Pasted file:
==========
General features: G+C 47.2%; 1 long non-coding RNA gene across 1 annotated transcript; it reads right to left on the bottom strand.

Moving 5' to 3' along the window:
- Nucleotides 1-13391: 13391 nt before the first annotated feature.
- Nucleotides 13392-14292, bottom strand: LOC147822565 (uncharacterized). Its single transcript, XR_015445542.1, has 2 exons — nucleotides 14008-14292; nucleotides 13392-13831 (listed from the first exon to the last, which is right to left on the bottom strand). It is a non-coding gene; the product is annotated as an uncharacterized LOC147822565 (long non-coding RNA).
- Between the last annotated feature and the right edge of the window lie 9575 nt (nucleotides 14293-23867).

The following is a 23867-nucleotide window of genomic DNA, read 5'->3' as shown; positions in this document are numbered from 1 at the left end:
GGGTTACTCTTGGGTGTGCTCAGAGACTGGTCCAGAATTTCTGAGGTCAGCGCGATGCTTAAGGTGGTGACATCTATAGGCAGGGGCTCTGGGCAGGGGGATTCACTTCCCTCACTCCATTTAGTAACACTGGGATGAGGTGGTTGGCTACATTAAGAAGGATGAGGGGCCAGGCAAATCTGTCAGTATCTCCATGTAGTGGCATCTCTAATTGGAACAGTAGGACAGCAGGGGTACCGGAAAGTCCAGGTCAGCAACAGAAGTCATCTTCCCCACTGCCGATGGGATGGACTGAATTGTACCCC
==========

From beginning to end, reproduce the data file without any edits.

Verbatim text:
General features: G+C 47.2%; 1 long non-coding RNA gene across 1 annotated transcript; it reads right to left on the bottom strand.

Moving 5' to 3' along the window:
- Nucleotides 1-13391: 13391 nt before the first annotated feature.
- Nucleotides 13392-14292, bottom strand: LOC147822565 (uncharacterized). Its single transcript, XR_015445542.1, has 2 exons — nucleotides 14008-14292; nucleotides 13392-13831 (listed from the first exon to the last, which is right to left on the bottom strand). It is a non-coding gene; the product is annotated as an uncharacterized LOC147822565 (long non-coding RNA).
- Between the last annotated feature and the right edge of the window lie 9575 nt (nucleotides 14293-23867).

The following is a 23867-nucleotide window of genomic DNA, read 5'->3' as shown; positions in this document are numbered from 1 at the left end:
GGGTTACTCTTGGGTGTGCTCAGAGACTGGTCCAGAATTTCTGAGGTCAGCGCGATGCTTAAGGTGGTGACATCTATAGGCAGGGGCTCTGGGCAGGGGGATTCACTTCCCTCACTCCATTTAGTAACACTGGGATGAGGTGGTTGGCTACATTAAGAAGGATGAGGGGCCAGGCAAATCTGTCAGTATCTCCATGTAGTGGCATCTCTAATTGGAACAGTAGGACAGCAGGGGTACCGGAAAGTCCAGGTCAGCAACAGAAGTCATCTTCCCCACTGCCGATGGGATGGACTGAATTGTACCCC